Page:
33. Wang XZ, Zhang HG, Fu B, Shi A (2013) Analysis on the coastline change and erosion-accretion evolution of the Pearl River Estuary, China, based on remote-sensing images and nautical charts. J Appl Remote Sens 7:073519. https://doi.org/10.1117/1.jrs.7.073519

    Article  Google Scholar 

  34. Wang H, Feng G, Xu B, Yu Y, Li Z, Du Y, Zhu J (2017) Deriving spatio-temporal development of ground subsidence due to subway construction and operation in Delta regions with PS-InSAR data: a case study in Guangzhou, China. Remote Sens 9:1004. https://doi.org/10.3390/rs9101004

    Article  Google Scholar 

  35. Werner C, Wegmuller U, Strozzi T, Wiesman A (2003) Interferometric point target analysis for deformation mapping. IGARSS. https://doi.org/10.1109/IGARSS.2003.1295516

    Article  Google Scholar 

  36. Wu ZY, Saito Y, Zhao DN, Zhou JQ, Cao ZY, Li SJ, Shang JH, Liang YY (2016) Impact of human activities on subaqueous topographic change in Lingding Bay of the Pearl River estuary, China, during 1955–2013. Sci Rep 6:37742. https://doi.org/10.1038/srep37742

    Article  Google Scholar 

  37. Xu B, Feng G, Li Z, Wang Q, Wang C, Xie R (2016) Coastal subsidence monitoring associated with land reclamation using the point target based SBAS-InSAR method: a case study of Shenzhen, China. Remote Sens 8:652. https://doi.org/10.3390/rs8080652

    Article  Google Scholar 

  38. Ye L, Preiffer KD (1990) Studies of 2D & 3D numerical simulation of Kelvin tide wave in Nei Lingdingyang at Pearl River Estuary. Ocean Eng 8(4):33–44

    Google Scholar 

  39. Zhang X, Church JA (2012) Sea level trends, interannual and decadal variability in the Pacific Ocean. Geophys Res Lett 39:L21701. https://doi.org/10.1029/2012GL053240

    Article  Google Scholar 

  40. Zong Y, Yim WWS, Yu F, Huang G (2009) Late quaternary environmental changes in the Pearl River mouth region, China. Quat Int 206:35–45. https://doi.org/10.1016/j.quaint.2008.10.012

    Article  Google Scholar 

Download references

Acknowledgements

We acknowledge the contributors for the GMT. We thank JAXA for providing ALOS1/PALSAR data under Project PER2A2N038.

Funding

This research was supported by the National Key Research and Development Program of China under Grants 2018YFB0505500 and 2018YFB0505502, and National Natural Science Foundation of China (41574005).

Author information

Affiliations

Authors

Contributions

GL, GF, ZX, QL and SL conceptualized the manuscript and provided revision throughout the study. GL, GF and QL drafted the manuscript. ZX, QL, GF and YD processed InSAR data. GL, RX, XZ contributed to field work observation, the interpretations and discussion of the results. All authors read and approved the final manuscript.

Corresponding author

Correspondence to Guangcai Feng.

Ethics declarations

Ethics approval and consent to participate

Not applicable.

Consent for publication

Not applicable.

Competing interests

The authors declare that they have no competing interests.

Additional information

Publisher's Note

Springer Nature remains neutral with regard to jurisdictional claims in published maps and institutional affiliations.

Appendices

Appendix

1. SAR data used in this study

Track 459 460 461
Frame 440–450 430–450 430–450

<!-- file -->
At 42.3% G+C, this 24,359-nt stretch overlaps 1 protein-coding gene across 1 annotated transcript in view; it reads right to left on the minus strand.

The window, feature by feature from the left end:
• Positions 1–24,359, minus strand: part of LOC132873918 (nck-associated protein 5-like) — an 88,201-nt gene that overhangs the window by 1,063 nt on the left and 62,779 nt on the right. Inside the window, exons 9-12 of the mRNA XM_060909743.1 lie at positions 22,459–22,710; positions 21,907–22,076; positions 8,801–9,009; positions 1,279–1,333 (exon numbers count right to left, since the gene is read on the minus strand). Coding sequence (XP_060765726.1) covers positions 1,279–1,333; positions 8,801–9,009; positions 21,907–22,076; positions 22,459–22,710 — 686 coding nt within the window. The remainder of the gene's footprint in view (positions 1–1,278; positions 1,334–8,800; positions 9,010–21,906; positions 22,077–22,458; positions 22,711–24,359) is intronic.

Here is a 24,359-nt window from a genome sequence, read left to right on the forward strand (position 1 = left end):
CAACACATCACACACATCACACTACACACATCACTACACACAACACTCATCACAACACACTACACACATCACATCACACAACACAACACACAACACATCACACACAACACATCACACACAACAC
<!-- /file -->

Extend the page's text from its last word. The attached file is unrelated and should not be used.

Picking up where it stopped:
1 2006/12/22 2007/07/11 2007/01/25
2 2007/02/06 2007/08/26 2007/06/12
3 2007/06/24 2007/10/11 2007/07/28
4 2007/08/09 2008/01/11 2007/12/13
5 2007/12/25 2008/02/26 2008/01/28
6 2008/02/09 2008/05/28 2008/04/29
7 2008/05/11 2008/07/13 2008/06/14
8 2008,06,26 2008/10/13 2008/09/14
9 2008/09/26 2008/11/28 2008/10/30
10 2008/11/11 2009/01/13 2008/12/15
11 2008/12/27 2009/02/28 2009/01/30
12 2009/02/11 2009/07/16 2009/05/02
13 2009/06/29 2009/08/31 2009/08/02
14 2009/08/14 2009/10/16 2009/09/17
15 2009/09/29 2009/12/01 2009/12/18
16 2009/11/14 2010/01/16 2010/02/02
17 2009/12/30 2010/03/03 2010/06/20
18 2010/02/14 2010/07/19 2010/09/20
19 2010/05/17 2010/10/19 2010/11/05
20 2010/07/02 2010/12/04 2011/02/05
21 2010/10/02   
22 2010/11/17   
23 2011/01/02   

2. Result verification by different methods (SBAS-InSAR vs. IPTA-InSAR)

In order to verify the reliability of our result, we processed the ALOS1/PALSAR data with the IPTA-InSAR method and compared the results with our results in Fig. 12, which shows that the two results have good consistency. This comparison also confirms the rapid subsidence in the PRD monitored by the proposed method.

Fig. 12
figure12

Average deformation rate estimated by a IPTA-InSAR and b SBAS-InSAR method

Rights and permissions

Open Access This article is licensed under a Creative Commons Attribution 4.0 International License, which permits use, sharing, adaptation, distribution and reproduction in any medium or format, as long as you give appropriate credit to the original author(s) and the source, provide a link to the Creative Commons licence, and indicate if changes were made. The images or other third party material in this article are included in the article's Creative Commons licence, unless indicated otherwise in a credit line to the material. If material is not included in the article's Creative Commons licence and your intended use is not permitted by statutory regulation or exceeds the permitted use, you will need to obtain permission directly from the copyright holder. To view a copy of this licence, visit http://creativecommons.org/licenses/by/4.0/.

Reprints and Permissions

About this article

Verify currency and authenticity via CrossMark

Cite this article

Li, G., Feng, G., Xiong, Z. et al. Surface deformation evolution in the Pearl River Delta between 2006 and 2011 derived from the ALOS1/PALSAR images. Earth Planets Space 72, 179 (2020). https://doi.org/10.1186/s40623-020-01310-2

Download citation

Keywords

  • Pearl river delta
  • Natural evolution
  • Surface subsidence
  • SBAS-InSAR